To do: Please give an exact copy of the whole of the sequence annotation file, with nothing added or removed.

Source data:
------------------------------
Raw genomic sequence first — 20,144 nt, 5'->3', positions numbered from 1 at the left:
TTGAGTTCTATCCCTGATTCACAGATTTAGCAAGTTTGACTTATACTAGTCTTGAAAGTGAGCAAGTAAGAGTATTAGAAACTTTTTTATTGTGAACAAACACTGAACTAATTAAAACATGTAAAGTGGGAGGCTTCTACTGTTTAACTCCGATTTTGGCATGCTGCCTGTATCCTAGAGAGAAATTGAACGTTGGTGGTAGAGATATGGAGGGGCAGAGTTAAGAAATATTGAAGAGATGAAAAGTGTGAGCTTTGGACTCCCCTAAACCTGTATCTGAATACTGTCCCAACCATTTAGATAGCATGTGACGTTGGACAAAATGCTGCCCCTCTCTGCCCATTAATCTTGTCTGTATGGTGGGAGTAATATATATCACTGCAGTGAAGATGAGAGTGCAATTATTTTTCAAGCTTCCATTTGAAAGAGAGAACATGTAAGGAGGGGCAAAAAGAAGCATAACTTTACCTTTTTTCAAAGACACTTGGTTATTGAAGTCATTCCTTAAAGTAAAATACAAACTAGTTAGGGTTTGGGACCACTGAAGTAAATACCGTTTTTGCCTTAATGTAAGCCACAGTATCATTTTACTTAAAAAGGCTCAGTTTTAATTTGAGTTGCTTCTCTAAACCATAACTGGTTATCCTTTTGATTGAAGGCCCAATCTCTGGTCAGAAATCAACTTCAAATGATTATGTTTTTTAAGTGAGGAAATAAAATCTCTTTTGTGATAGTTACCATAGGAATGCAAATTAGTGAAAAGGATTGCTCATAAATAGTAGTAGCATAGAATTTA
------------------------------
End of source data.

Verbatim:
Raw genomic sequence first — 20,144 nt, 5'->3', positions numbered from 1 at the left:
TTGAGTTCTATCCCTGATTCACAGATTTAGCAAGTTTGACTTATACTAGTCTTGAAAGTGAGCAAGTAAGAGTATTAGAAACTTTTTTATTGTGAACAAACACTGAACTAATTAAAACATGTAAAGTGGGAGGCTTCTACTGTTTAACTCCGATTTTGGCATGCTGCCTGTATCCTAGAGAGAAATTGAACGTTGGTGGTAGAGATATGGAGGGGCAGAGTTAAGAAATATTGAAGAGATGAAAAGTGTGAGCTTTGGACTCCCCTAAACCTGTATCTGAATACTGTCCCAACCATTTAGATAGCATGTGACGTTGGACAAAATGCTGCCCCTCTCTGCCCATTAATCTTGTCTGTATGGTGGGAGTAATATATATCACTGCAGTGAAGATGAGAGTGCAATTATTTTTCAAGCTTCCATTTGAAAGAGAGAACATGTAAGGAGGGGCAAAAAGAAGCATAACTTTACCTTTTTTCAAAGACACTTGGTTATTGAAGTCATTCCTTAAAGTAAAATACAAACTAGTTAGGGTTTGGGACCACTGAAGTAAATACCGTTTTTGCCTTAATGTAAGCCACAGTATCATTTTACTTAAAAAGGCTCAGTTTTAATTTGAGTTGCTTCTCTAAACCATAACTGGTTATCCTTTTGATTGAAGGCCCAATCTCTGGTCAGAAATCAACTTCAAATGATTATGTTTTTTAAGTGAGGAAATAAAATCTCTTTTGTGATAGTTACCATAGGAATGCAAATTAGTGAAAAGGATTGCTCATAAATAGTAGTAGCATAGAATTTA